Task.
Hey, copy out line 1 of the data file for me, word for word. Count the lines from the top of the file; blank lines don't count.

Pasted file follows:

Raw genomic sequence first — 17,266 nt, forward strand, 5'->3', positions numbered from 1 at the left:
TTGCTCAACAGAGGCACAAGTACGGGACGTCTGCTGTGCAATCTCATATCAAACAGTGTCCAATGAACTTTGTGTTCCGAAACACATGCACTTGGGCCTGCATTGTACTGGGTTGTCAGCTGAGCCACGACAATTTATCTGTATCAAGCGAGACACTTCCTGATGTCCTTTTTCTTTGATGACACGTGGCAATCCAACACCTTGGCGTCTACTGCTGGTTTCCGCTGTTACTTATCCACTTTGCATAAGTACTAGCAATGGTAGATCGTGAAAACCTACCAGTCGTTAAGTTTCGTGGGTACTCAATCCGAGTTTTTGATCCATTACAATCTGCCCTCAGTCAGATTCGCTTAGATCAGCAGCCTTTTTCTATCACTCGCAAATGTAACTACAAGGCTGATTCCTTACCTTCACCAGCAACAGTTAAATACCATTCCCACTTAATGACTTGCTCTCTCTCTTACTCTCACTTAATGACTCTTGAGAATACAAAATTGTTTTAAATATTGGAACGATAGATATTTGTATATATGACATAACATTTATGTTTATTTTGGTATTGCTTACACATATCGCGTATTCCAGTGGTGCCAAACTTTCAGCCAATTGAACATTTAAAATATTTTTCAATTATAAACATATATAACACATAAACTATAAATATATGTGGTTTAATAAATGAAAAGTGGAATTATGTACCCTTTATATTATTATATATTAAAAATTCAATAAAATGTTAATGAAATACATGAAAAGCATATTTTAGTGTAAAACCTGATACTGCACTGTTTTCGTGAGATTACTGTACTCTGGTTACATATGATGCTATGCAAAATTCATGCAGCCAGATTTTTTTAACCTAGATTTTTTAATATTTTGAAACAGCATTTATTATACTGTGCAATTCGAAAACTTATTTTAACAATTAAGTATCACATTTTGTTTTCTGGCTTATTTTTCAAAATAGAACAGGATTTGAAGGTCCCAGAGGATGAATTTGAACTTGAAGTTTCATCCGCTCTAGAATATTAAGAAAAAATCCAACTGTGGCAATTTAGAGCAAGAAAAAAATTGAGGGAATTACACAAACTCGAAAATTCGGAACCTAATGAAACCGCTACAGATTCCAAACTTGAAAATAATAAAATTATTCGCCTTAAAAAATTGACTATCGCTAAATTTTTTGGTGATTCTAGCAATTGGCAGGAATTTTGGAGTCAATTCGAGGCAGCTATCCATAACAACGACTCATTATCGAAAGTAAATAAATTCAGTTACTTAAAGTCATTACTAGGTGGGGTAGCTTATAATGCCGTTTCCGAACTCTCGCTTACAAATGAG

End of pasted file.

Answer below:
Raw genomic sequence first — 17,266 nt, forward strand, 5'->3', positions numbered from 1 at the left: